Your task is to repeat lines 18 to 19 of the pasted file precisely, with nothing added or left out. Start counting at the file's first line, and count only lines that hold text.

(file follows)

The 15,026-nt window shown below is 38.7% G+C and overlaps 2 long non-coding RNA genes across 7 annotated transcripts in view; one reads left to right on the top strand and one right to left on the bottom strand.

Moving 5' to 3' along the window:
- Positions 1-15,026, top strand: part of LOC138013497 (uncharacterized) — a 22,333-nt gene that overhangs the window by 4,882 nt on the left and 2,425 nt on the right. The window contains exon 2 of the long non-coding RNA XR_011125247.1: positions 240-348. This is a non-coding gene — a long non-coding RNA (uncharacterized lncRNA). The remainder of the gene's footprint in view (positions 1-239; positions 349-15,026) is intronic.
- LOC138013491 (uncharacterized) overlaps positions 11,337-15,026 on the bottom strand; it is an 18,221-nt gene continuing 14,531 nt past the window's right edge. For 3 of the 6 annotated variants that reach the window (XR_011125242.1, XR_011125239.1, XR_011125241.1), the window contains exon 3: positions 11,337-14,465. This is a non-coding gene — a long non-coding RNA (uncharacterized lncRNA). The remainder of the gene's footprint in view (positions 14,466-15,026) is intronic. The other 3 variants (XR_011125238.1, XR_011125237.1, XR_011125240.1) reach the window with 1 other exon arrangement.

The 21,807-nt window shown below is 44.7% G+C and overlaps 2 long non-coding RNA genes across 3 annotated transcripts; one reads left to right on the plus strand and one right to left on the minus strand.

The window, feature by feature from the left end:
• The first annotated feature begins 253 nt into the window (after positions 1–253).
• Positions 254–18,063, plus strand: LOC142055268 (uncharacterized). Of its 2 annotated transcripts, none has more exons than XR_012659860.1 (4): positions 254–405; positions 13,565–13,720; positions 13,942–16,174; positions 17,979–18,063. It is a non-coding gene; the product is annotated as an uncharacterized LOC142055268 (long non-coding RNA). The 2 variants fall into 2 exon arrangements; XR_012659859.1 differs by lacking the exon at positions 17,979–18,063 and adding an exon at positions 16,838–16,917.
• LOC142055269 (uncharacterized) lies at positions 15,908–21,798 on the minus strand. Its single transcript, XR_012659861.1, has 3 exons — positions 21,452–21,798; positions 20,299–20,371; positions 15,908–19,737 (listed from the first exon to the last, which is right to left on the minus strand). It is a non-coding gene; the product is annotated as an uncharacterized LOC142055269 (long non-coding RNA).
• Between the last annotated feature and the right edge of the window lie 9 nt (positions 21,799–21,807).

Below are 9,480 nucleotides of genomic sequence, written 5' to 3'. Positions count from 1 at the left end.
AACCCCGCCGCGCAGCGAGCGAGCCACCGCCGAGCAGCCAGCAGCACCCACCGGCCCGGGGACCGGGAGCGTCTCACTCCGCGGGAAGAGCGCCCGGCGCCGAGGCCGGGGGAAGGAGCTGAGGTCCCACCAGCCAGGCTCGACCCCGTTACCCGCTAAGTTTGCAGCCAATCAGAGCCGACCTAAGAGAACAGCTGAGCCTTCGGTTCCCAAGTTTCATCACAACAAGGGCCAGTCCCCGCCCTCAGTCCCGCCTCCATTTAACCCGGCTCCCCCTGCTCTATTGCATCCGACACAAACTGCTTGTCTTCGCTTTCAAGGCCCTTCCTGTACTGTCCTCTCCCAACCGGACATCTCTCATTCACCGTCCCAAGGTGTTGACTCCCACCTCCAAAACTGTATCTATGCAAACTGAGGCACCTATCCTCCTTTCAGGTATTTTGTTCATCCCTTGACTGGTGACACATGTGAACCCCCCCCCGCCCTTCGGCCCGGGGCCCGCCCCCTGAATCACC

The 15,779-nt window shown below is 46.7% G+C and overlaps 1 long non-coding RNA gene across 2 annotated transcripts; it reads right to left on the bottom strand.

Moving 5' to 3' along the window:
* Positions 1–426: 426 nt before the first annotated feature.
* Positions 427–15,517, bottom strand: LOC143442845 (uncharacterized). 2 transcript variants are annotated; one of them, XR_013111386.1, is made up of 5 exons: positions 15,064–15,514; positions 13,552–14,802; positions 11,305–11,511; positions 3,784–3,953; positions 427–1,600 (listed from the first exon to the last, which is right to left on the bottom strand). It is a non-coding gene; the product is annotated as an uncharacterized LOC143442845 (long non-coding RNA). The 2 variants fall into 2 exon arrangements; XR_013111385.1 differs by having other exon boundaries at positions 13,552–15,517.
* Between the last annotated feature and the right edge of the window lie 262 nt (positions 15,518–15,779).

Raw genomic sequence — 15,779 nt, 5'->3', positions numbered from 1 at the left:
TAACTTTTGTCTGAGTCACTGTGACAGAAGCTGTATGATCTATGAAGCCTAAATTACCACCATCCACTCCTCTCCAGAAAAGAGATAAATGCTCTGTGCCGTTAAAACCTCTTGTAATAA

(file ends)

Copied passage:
Raw genomic sequence — 15,779 nt, 5'->3', positions numbered from 1 at the left:
TAACTTTTGTCTGAGTCACTGTGACAGAAGCTGTATGATCTATGAAGCCTAAATTACCACCATCCACTCCTCTCCAGAAAAGAGATAAATGCTCTGTGCCGTTAAAACCTCTTGTAATAA